This week, we read about ten top tips for sharing clinical trial results and about the development of the PreprintMatch tool for linking preprints to their corresponding publications. We also learn about the potential applications of ChatGPT in scholarly publishing and about the development of the Open Science Atlas. We listen to a discussion about how science may have lost its way and how open science could help it get back on track, and we take a look at the COKI Open Access Dashboard. Finally, we share news about upcoming webinars on non-traditional research outputs and open software.
The ten commandments of sharing clinical trial data via PLOS Computational Biology | 20-minute read
The sharing of clinical trial data is increasingly being encouraged, and sometimes even required, by funders, journals and other stakeholders. However, as this article published in PLOS Computational Biology highlights, the sharing of clinical trial results has often been done poorly, resulting in disappointing impact with target audiences. This paper has therefore set out to provide the top ten tips for researchers wishing to share their clinical trial results efficiently and responsibly.
PreprintMatch: matching preprints to corresponding publications via PLOS One | 40-minute read
Preprints and the subsequent corresponding publications are often not linked in any discernible way. Therefore, the authors of this article published in PLOS One have developed the PreprintMatch tool to match preprints to their corresponding publications. In the article, authors Peter Eckmann and Anita Bandrowski from the University of California San Diego evaluated PreprintMatch to see whether it outperformed existing techniques in terms of speed and performance. They also used the tool to evaluate similarities between the preprint and the final publication, as well as differences in the rate that preprints are published as peer-reviewed publications in low- and high-income countries.
ChatGPT in scholarly publishing via The Scholarly Kitchen | 15-minute read
Since its public launch at the end of 2022, ChatGPT has been making waves in many sectors, including in research and scholarly publishing. This article by Craig Griffin (Vice President of Solutions Engineering at Silverchair) looks at what ChatGPT and similar artificial intelligence (AI) language models may mean for the future of research and scholarly publishing. This includes the potential applications of these models and how they could be used to improve research, but also the dark side of AI language models such as their potential to enable plagiarism, fake analyses and paper mills.
The Open Science Atlas via PLOS | 5-minute read
As applications and nominations for this year’s Einstein Foundation Awards for Promoting Quality in Research near their deadline on 30 April 2023, PLOS will be sharing the work of last year’s finalists in a series of blogs. First up are the researchers behind the Open Science Atlas. The Atlas will be a web-based platform that, in their own words, will “provide living maps of the research transparency landscape”. These maps will provide high-level data on entire scientific disciplines, as well as more granular data on individual institutions and journals. You can read more about the Open Science Atlas on the team’s Twitter or Mastodon pages, as well as watching their presentation from last year’s award ceremony, when it was called the Open Science Observatory.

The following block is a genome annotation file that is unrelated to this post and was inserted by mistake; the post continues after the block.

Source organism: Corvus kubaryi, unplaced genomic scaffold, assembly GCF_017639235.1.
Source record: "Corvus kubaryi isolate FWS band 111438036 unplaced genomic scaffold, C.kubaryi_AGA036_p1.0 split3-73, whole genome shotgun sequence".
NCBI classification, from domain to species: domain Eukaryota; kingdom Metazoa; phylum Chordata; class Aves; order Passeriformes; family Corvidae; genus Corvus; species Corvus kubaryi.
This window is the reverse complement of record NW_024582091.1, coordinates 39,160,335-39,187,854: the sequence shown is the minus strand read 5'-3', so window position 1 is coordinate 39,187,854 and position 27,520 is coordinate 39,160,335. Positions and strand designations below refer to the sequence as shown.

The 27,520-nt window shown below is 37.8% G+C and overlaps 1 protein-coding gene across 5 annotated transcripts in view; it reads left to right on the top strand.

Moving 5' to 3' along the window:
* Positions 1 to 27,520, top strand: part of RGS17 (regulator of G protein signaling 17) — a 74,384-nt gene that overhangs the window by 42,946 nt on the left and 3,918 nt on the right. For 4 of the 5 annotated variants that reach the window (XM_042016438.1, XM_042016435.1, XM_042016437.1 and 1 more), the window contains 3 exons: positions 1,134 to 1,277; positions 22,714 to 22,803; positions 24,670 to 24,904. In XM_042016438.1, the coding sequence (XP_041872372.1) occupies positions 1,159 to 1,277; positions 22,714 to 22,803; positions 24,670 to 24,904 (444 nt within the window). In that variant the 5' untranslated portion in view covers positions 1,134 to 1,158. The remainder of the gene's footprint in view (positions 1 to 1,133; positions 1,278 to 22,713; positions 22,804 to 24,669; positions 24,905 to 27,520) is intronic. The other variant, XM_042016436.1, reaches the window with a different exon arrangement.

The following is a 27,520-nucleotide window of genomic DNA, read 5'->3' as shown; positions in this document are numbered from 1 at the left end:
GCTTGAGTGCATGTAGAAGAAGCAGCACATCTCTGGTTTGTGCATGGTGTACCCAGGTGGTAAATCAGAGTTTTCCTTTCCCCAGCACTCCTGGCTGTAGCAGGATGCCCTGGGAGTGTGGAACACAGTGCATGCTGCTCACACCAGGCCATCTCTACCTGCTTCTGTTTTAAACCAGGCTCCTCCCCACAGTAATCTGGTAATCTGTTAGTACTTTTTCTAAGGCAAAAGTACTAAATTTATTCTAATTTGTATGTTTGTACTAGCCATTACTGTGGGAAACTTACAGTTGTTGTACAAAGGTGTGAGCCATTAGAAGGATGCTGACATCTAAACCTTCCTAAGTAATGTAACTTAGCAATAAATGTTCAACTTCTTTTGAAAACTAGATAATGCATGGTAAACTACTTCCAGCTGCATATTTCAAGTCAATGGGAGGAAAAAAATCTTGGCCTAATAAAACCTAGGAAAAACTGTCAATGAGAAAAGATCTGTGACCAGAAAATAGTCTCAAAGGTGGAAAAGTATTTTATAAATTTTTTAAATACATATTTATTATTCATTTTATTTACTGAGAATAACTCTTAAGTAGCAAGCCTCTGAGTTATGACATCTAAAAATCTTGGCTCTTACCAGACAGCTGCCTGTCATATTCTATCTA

To listen to:
Can open science get research back on track? via BBC Radio 4 | 30-minute listen
Join Helen Lewis from the BBC Radio 4 show ‘The Spark’ and special guest Stuart Ritchie (Science Writer and Lecturer at King’s College London) as they discuss how they believe science has lost its way and how open science could help get it back on track.
To engage with:
It is now coming up to a year since the release of Curtin Open Knowledge Initiative’s (COKI) Open Access Dashboard. An initiative by Curtin University, the dashboard provides insights on the open access publishing rates of countries and institutions from around the world. The dashboard shows that, between 2000 and 2021, the country with the highest open access publishing rate was Mali (84% open access), while the UK and USA hovered around the 50% and 40% mark, respectively. For institutional open access, the Science Council of Japan (99%) and the US Office of Scientific and Technical Information (98%) had the highest rates in the dashboard. You can access the dashboard for yourself here.
Non-traditional research outputs: what, why and how via Digital Science
Research outputs now encompass much more than just academic papers and data sets. These traditional research outputs have been joined by non-traditional outputs, such as models, designs, music, videos and more, and these should be shared, highlighted and evaluated just as traditional outputs are. This is the opinion of figshare and Altmetric, who will be jointly hosting a free webinar on 21 March 2023 to discuss the use, sharing and showcasing of non-traditional research outputs. Registration is required – you can register here for free.
The American Geophysical Union (AGU) and open science advocates Chorus are hosting a free webinar on 19 April 2023 all about open data and open software. Asking the question How open is open data and software?, the webinar will consist of two sessions looking at the value of open data and software to researchers and the research support system. The webinar is free to attend, but registration is required. You can register here.